Making films isn’t just an art. It takes years of practice to cultivate a consistent craft and keen eye for filmmaking. It’s what separates great cinematography from cliche movie making. You’ve probably heard the term a million times, but what is cinematography? Before honing a craft, a deep knowledge of what it entails is critical.
Watch: How Roger Deakins Learned to Light
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Let’s define cinematography
Understanding cinematography goes way beyond its definition. The dictionary defines it as the “art of making motion pictures.” Okay, well that is true, but what else?
What is cinematography?
Cinematography is the art and craft of making motion pictures by capturing a story visually. Though, technically, cinematography is the art and the science of recording light either electronically onto an image sensor or chemically onto film.
Taken from the Greek for "writing with movement," cinematography is the creation of images you see on screen. A series of shots that form a cohesive narrative. Cinematography composes each shot, considering, where everything in frame demands attention.
- Shot size
- Camera focus
- Shot composition
- Camera placement
- Camera movement
While the director makes key decisions regarding the camera, the cinematographer actually makes it happen. One of the major considerations for cinematographers is exposure — the art of manipulating the camera settings to get the desired look of the image.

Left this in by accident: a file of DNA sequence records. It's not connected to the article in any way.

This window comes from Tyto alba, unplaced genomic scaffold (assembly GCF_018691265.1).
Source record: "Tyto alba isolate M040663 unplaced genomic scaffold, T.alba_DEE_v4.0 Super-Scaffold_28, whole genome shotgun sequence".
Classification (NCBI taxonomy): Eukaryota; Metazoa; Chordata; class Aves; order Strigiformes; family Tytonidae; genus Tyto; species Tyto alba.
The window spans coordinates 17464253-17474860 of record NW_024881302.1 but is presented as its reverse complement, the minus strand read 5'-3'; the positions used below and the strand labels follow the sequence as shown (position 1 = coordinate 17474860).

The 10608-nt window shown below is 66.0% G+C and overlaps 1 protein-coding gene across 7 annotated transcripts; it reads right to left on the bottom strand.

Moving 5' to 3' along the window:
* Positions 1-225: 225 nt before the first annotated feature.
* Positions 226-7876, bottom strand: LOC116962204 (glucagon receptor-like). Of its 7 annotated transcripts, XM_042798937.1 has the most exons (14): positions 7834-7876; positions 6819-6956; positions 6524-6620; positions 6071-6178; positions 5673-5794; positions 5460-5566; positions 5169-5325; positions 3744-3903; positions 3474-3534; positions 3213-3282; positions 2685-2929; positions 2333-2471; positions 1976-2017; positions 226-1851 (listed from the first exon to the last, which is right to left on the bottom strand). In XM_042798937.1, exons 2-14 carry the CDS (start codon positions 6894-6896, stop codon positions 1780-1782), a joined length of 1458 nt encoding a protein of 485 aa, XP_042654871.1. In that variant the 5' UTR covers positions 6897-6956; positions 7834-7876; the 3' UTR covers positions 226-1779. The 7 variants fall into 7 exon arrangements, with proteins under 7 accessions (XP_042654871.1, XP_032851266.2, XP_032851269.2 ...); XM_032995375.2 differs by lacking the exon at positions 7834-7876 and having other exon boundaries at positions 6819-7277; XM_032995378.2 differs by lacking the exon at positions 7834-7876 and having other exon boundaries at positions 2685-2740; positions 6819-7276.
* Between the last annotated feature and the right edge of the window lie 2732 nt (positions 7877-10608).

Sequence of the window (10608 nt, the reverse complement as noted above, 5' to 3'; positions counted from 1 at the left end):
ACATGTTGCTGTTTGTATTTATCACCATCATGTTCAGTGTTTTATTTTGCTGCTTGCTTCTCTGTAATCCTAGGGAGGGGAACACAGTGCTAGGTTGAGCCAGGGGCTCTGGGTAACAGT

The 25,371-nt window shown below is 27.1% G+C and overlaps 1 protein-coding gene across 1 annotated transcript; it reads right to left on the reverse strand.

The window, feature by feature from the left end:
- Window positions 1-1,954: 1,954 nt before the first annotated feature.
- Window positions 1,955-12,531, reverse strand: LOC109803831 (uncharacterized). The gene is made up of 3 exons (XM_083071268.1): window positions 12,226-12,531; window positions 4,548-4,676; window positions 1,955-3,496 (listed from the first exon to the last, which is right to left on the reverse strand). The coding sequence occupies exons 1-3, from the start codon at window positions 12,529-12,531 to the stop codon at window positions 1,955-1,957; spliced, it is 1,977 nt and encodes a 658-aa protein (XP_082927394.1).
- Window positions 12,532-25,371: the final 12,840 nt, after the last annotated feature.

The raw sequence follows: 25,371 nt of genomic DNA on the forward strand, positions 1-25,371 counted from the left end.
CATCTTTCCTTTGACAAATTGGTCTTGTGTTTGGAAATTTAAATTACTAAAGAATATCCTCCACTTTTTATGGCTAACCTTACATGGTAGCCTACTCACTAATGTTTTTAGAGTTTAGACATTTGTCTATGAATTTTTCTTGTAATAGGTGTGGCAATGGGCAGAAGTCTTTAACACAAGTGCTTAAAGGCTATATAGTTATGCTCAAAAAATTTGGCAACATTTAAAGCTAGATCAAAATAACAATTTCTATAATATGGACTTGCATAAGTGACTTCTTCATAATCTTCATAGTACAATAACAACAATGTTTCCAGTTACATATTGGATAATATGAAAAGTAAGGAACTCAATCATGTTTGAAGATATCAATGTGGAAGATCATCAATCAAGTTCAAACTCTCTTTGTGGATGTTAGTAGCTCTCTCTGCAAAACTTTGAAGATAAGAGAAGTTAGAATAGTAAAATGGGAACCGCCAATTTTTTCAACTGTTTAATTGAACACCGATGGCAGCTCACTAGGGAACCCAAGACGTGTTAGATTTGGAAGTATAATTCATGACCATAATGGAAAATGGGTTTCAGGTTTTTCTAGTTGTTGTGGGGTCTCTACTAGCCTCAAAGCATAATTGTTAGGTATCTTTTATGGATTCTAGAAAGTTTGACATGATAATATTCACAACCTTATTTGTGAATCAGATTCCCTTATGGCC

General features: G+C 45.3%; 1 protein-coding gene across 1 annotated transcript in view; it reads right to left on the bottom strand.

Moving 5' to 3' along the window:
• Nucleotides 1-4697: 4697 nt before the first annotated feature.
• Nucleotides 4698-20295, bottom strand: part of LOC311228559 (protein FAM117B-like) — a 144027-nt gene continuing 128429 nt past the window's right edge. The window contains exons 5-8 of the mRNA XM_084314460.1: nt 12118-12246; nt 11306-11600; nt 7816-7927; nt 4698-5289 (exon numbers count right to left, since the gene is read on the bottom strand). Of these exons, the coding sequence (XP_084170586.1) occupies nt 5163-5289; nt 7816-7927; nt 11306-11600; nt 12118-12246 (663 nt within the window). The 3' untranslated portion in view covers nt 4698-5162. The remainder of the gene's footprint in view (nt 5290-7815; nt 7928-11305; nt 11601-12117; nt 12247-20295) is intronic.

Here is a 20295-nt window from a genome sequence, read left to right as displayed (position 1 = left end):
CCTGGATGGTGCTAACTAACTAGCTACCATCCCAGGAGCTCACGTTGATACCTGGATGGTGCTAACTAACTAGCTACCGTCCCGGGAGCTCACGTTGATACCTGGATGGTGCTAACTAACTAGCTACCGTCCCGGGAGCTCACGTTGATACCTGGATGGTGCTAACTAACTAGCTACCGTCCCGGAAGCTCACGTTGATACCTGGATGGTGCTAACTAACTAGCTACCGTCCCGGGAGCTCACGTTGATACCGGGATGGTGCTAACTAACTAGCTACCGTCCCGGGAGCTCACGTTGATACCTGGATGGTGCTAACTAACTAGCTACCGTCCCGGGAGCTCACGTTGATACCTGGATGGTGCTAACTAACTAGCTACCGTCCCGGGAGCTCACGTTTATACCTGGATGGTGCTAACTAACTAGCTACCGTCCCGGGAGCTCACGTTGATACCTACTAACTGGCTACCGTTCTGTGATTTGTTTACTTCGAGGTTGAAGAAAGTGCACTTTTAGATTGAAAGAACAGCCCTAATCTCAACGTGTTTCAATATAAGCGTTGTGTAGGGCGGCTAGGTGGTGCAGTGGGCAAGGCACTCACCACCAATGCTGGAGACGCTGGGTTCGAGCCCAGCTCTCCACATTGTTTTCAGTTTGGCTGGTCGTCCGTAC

Before we dive into the nuts and bolts of cinematography, make sure to download our FREE Ebook on The Exposure Triangle to establish a foundation that all of cinematography is based on.
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What does a cinematographer do?
A cinematographer or director of photography (shortened to DP or DoP) is the crew chief that presides over the camera and light crews on a film or video production. They are involved throughout the entire production and liaise closely with the director to create the images you see.
What elements do they consider? We'll cover the basic considerations here but there is a lot more to explain about a cinematographer's duties.
Let's look to iconic director of photography, Roger Deakins, and how he shot 1917 to look like a "oner." As he explains, choosing a camera, knowing the different types of camera lenses, and lighting techniques are all part of the cinematographer job description.
In particular, these choices in 1917 were designed to give us as much of a first-person POV on the battlefield.
Where they place the camera greatly affects how the audience reacts to the shot, and therefore the rest of the scene. It can have significant emotional impact or even convey character behavior.
For example, if the story calls for a character to be seen as rude, or ill mannered while out on a date, placing the camera close to the subject’s mouth while chewing would be effective.
Camera movement can heighten the emotion and suspense in a scene. Choose to move the camera with the characters and gain perspective. Keep the camera static, and now we’re separated from them, peering in. Watch our video on camera movement below.